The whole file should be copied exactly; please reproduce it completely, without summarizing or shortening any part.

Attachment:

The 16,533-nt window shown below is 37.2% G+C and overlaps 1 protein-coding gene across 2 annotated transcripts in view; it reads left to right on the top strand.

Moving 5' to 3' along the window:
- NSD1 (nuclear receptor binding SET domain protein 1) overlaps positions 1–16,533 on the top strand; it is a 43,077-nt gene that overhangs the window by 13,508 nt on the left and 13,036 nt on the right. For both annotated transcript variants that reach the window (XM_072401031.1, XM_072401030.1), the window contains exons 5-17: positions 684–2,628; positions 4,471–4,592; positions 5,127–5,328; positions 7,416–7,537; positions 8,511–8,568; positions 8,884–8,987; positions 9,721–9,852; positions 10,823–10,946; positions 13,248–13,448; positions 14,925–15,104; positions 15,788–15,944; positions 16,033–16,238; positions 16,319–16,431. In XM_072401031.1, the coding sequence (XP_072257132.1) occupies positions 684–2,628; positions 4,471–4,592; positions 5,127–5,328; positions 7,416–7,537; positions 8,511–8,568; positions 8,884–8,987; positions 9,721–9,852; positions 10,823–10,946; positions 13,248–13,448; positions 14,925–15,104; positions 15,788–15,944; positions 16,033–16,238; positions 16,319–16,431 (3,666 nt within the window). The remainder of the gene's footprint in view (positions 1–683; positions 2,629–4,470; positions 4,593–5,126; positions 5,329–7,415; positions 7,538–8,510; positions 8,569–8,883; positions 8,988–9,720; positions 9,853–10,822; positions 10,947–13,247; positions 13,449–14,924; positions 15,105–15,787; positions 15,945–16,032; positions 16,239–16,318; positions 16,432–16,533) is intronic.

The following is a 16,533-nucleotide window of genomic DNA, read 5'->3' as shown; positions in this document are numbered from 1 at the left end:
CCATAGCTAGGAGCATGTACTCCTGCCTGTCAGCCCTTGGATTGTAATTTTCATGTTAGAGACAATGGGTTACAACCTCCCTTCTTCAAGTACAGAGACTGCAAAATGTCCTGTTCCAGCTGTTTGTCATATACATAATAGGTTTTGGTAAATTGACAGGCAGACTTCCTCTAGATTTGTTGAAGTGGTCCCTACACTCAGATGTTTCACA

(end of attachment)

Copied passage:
The 16,533-nt window shown below is 37.2% G+C and overlaps 1 protein-coding gene across 2 annotated transcripts in view; it reads left to right on the top strand.

Moving 5' to 3' along the window:
- NSD1 (nuclear receptor binding SET domain protein 1) overlaps positions 1–16,533 on the top strand; it is a 43,077-nt gene that overhangs the window by 13,508 nt on the left and 13,036 nt on the right. For both annotated transcript variants that reach the window (XM_072401031.1, XM_072401030.1), the window contains exons 5-17: positions 684–2,628; positions 4,471–4,592; positions 5,127–5,328; positions 7,416–7,537; positions 8,511–8,568; positions 8,884–8,987; positions 9,721–9,852; positions 10,823–10,946; positions 13,248–13,448; positions 14,925–15,104; positions 15,788–15,944; positions 16,033–16,238; positions 16,319–16,431. In XM_072401031.1, the coding sequence (XP_072257132.1) occupies positions 684–2,628; positions 4,471–4,592; positions 5,127–5,328; positions 7,416–7,537; positions 8,511–8,568; positions 8,884–8,987; positions 9,721–9,852; positions 10,823–10,946; positions 13,248–13,448; positions 14,925–15,104; positions 15,788–15,944; positions 16,033–16,238; positions 16,319–16,431 (3,666 nt within the window). The remainder of the gene's footprint in view (positions 1–683; positions 2,629–4,470; positions 4,593–5,126; positions 5,329–7,415; positions 7,538–8,510; positions 8,569–8,883; positions 8,988–9,720; positions 9,853–10,822; positions 10,947–13,247; positions 13,449–14,924; positions 15,105–15,787; positions 15,945–16,032; positions 16,239–16,318; positions 16,432–16,533) is intronic.

The following is a 16,533-nucleotide window of genomic DNA, read 5'->3' as shown; positions in this document are numbered from 1 at the left end:
CCATAGCTAGGAGCATGTACTCCTGCCTGTCAGCCCTTGGATTGTAATTTTCATGTTAGAGACAATGGGTTACAACCTCCCTTCTTCAAGTACAGAGACTGCAAAATGTCCTGTTCCAGCTGTTTGTCATATACATAATAGGTTTTGGTAAATTGACAGGCAGACTTCCTCTAGATTTGTTGAAGTGGTCCCTACACTCAGATGTTTCACA